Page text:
Last week marked the 106th anniversary of Zora Arkus-Duntov's birth. Without Zora's persistence, expertise and passion, it's hard to say where America's Sports Car would be today. In honor of the man dubbed the Godfather of the Corvette, Mid America Motorworks takes a look at the life of Zora Arkus-Duntov.
Born Zachary Arkus on December 25, 1909 in Belgium, Zora was the son of Russian-Jewish parents. His family moved to Berlin in 1927, where Zora's mother remarried. Zora's father still lived with the family and, out of respect for both men, Zora and his brother Yura adopted the name Arkus-Duntov.
In Berlin, Zora wanted to be a streetcar driver and began tinkering with motorcycles. His first vehicle, a 350 cc motorcycle, gave him the speed that he sought and that his parents feared. To appease them, he purchased a Bob, a cycle-fendered car with no front and weak rear brakes that was set up for oval track racing.
Zora graduated from Berlin's Charlottenburg Technical University in 1937 with a degree in mechanical engineering. He began writing and publishing papers on topics such as the benefits of four wheel drive and steering for racing.
Elfi Wolff, a dancer at Paris' Folies-Bergere, soon came into Zora's life and the two were married in 1939. Around the same time, Zora and Yura joined the French Air Force as pilots during World War II. When France surrendered to Germany, Zora, Elfi, Yura and their parents fled to the United States ahead of the advancing German armed forces.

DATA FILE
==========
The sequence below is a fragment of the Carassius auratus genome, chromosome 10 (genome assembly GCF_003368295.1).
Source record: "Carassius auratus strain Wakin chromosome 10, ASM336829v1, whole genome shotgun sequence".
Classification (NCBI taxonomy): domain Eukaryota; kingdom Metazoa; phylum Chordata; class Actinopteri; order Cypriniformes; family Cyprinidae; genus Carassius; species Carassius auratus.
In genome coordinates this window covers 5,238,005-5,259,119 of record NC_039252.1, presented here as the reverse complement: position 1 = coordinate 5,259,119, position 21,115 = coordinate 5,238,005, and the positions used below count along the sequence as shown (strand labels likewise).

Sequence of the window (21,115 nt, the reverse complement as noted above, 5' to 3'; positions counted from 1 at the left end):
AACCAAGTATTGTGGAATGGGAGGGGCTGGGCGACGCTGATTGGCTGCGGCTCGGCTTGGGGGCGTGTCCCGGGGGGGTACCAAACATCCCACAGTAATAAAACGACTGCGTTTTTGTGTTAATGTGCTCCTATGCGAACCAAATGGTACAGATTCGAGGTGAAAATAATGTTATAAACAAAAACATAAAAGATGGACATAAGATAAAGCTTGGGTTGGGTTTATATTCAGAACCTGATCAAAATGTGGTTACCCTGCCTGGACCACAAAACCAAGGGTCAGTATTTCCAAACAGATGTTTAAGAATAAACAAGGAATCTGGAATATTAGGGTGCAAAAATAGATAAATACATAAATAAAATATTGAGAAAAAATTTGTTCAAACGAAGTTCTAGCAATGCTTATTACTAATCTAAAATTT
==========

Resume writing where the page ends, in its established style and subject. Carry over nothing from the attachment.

Zora settled in New York, where he and Yura started Ardun Mechanical. Originally established to produce war materials, Ardun soon became known for the Ardun Head, an aluminum overhead valve cylinder head initially designed to remedy an overheating problem of Ford V8s used in the military. Zora and Yura soon discovered that their cylinder heads gave the flathead Ford V8 a power increase to 300 hp. The Ardun heads became popular among hot rodders, but few sold due to a hefty $359 price tag.
Ardun Mechanical closed shop and in 1950, Zora returned to Europe, where he worked with Sydney Allard to develop the Allard J2 racecar. Zora raced in the 24 Hours of Le Mans in 1952 and 1953, co-driving Allard's entry. He also consulted with Porsche during that time, which earned him the driver seat of a Porsche 550 RS Spyder, where he won his class in both 1954 and 1955 at Le Mans.
Between his trips to Le Mans for Allard and Porsche, Zora returned to the U.S. where he began working for Fairchild Aviation and attended the 1953 Motorama at New York City's Waldorf-Astoria Hotel. It was then that he came face-to-face with Chevrolet's concept for the Corvette.
He was so taken with the potential of the Corvette that he penned a letter to Chevrolet Chief Engineer, Ed Cole, expressing his earnest desire to work on such a beautiful car and providing a paper that proposed an analytical way to determine a car's top speed. Zora made quite an impression on Ed Cole and it wasn't long before he left Fairchild Aviation to become an Assistant Staff Engineer for Chevrolet.
Changing the Game at Chevrolet
Though Zora was tasked with many projects as Assistant Staff Engineer, he kept his eye on Corvette. At the end of 1953, he wrote another letter to Ed Cole, this time suggesting that Corvette could be the key to securing Chevrolet in the hearts and minds of the youth market. Zora is credited with saving the Corvette, as the first year sales were low and there very likely could have been an end to further production.